Dead Letters is another Book of the Month* pick that was a quick and fun read. Mysterious and thrilling, the book revolves around the disappearance of the protagonist’s twin sister. Having run away from her dysfunctional family to Paris, Ava Antipova, is forced back to her family vineyard in New York, when she learns of her twin’s passing. The mysterious circumstances surrounding her death leads Ava to believe her sister may still be alive, so when an email shows up from her presumed dead sister, Ava is drawn into a scavenger hunt that will ultimately reveal her sister’s fate.
Pretentious and unlikable, the characters in this book aren’t going to win you over with redeeming qualities. If you need to like characters in a book, you probably won’t find yourself enjoying the excruciating apathy of the protagonist, who runs away from her problems at every opportunity. Having never been forced to face up to her life or the dysfunction in her family, Ava, lacks the coping skills necessary to own up to her mistakes or forgive the mistakes of others. In the end, she represents both the protagonist and the antagonist of this story.
You may be asking yourself why, if everyone is so miserable, I gave this book a 4 out of 5 rating. The answer, to enjoy and appreciate a book, I don’t need to like the characters. The writing is well done and the plot, although frustrating in the end, is well thought out and well developed. It is the kind of book that has enough depth and complexity that it may need to be read more than once in order to absorb all the information and nuance. Although not an uplifting book, the book is written by a woman, with a woman’s point of view. The characters portray their emotions through complex mechanisms, which really highlight the nature of unhealthy female relationships.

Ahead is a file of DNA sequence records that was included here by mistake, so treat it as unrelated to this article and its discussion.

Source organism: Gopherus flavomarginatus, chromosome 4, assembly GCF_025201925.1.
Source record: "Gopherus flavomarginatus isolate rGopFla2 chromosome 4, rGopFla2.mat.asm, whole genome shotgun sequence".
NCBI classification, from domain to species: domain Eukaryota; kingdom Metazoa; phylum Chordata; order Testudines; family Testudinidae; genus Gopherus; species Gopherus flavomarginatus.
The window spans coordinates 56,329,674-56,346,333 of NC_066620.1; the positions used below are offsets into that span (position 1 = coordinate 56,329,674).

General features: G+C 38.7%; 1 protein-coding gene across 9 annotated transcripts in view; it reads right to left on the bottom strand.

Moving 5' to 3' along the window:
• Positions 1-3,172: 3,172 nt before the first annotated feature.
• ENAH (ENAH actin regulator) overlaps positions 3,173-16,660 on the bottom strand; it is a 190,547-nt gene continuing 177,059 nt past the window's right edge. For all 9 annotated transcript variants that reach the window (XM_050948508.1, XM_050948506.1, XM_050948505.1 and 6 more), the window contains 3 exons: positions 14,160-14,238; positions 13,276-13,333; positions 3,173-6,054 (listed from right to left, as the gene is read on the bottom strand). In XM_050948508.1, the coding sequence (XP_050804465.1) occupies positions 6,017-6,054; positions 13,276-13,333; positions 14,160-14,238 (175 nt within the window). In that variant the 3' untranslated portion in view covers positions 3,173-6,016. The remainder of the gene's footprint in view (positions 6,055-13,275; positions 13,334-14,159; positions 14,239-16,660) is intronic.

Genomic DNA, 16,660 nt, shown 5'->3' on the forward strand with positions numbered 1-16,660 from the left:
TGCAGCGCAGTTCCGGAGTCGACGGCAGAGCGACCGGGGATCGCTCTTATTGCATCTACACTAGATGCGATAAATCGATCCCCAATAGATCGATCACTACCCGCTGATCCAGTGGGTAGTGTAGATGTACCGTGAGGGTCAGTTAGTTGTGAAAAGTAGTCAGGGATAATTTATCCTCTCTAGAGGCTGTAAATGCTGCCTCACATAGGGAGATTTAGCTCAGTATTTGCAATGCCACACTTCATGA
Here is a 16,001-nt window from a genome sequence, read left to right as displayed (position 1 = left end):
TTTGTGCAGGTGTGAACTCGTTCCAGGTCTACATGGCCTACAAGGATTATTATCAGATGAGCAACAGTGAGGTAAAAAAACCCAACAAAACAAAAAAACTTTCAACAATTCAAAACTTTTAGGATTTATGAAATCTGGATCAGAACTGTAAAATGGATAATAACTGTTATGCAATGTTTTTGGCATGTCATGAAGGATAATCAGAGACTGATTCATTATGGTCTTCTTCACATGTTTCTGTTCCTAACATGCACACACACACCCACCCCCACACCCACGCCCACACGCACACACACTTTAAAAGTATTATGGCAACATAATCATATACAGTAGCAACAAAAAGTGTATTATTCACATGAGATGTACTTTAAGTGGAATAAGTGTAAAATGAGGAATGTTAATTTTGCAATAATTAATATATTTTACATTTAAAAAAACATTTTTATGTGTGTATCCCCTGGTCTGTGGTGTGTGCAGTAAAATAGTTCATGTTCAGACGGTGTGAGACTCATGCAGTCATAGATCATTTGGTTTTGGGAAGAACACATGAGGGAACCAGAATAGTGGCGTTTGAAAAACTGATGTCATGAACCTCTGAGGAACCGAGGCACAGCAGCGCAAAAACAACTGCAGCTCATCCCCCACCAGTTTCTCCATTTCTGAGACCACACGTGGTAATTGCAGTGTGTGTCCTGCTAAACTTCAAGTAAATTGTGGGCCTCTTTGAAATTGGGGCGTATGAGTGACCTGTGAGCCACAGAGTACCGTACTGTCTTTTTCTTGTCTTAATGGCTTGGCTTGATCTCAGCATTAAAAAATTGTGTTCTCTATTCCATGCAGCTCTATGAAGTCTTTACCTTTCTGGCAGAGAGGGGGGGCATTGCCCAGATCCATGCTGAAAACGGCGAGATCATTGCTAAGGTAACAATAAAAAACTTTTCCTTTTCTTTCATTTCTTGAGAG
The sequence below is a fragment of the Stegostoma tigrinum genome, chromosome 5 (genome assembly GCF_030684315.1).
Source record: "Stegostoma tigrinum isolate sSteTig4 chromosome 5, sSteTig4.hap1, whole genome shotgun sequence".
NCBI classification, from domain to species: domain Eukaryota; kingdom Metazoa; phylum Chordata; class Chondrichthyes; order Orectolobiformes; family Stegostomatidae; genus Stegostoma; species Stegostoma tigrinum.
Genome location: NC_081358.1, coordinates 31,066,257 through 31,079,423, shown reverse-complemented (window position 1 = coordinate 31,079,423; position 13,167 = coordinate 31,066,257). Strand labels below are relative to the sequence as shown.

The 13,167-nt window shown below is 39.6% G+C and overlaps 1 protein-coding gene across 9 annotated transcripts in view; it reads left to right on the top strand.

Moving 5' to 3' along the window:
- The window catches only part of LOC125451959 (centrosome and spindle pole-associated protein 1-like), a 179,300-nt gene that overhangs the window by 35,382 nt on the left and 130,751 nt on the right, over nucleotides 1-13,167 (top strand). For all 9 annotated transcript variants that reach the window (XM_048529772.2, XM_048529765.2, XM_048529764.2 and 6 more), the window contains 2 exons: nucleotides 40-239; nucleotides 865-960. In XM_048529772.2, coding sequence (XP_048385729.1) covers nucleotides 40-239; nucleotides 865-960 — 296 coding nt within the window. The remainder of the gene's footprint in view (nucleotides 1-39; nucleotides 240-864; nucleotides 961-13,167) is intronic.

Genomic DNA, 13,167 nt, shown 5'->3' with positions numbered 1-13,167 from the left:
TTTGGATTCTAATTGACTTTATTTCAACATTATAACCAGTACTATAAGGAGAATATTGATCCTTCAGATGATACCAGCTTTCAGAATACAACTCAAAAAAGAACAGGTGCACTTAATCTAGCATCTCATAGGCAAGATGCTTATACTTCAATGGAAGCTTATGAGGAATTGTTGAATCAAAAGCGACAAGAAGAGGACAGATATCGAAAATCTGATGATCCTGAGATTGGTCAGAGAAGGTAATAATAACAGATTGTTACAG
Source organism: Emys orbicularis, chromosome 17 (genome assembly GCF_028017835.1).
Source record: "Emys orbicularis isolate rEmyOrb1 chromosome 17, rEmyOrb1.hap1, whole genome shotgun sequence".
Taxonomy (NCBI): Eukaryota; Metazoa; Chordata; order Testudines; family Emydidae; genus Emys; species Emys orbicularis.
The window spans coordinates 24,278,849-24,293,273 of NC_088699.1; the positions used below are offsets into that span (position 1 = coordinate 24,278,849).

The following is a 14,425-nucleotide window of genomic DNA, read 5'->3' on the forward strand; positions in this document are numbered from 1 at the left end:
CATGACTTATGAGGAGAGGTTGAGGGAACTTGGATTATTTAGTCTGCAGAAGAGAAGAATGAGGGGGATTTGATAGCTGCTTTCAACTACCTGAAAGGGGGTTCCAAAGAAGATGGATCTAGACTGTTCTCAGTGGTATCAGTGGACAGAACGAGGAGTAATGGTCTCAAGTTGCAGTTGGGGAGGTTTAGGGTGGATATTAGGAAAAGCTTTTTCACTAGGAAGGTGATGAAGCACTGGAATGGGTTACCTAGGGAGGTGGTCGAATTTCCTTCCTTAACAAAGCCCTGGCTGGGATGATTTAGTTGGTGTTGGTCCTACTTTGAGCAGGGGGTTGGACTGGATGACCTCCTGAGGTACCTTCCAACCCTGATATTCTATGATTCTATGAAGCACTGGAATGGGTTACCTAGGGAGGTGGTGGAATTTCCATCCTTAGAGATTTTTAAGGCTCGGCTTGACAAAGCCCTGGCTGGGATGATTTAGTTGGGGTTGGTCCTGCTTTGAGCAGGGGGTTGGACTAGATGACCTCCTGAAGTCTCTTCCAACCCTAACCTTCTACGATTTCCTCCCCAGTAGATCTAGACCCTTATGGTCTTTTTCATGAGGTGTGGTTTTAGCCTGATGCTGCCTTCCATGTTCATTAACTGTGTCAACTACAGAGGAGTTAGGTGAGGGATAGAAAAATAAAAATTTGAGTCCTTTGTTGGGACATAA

Having gone to a public middle school and high school, I have had my share of dysfunctional relationships with women. The female socialization process encourages competition, specifically emphasizing that worth, success and attractiveness are all part of a zero sum game. Women are taught that another woman’s success or beauty limits their own opportunities for success and attractiveness. This creates a toxic environment that limits the ability of women to successfully work together toward a common goal. It is an environment in which women cannot be happy for the success of another woman, let alone encourage and help their peers reach success. This book shows how such socialization can break even the closest bond between siblings.
*This is my referral link, it gives me a free book and you get your first month for 9.99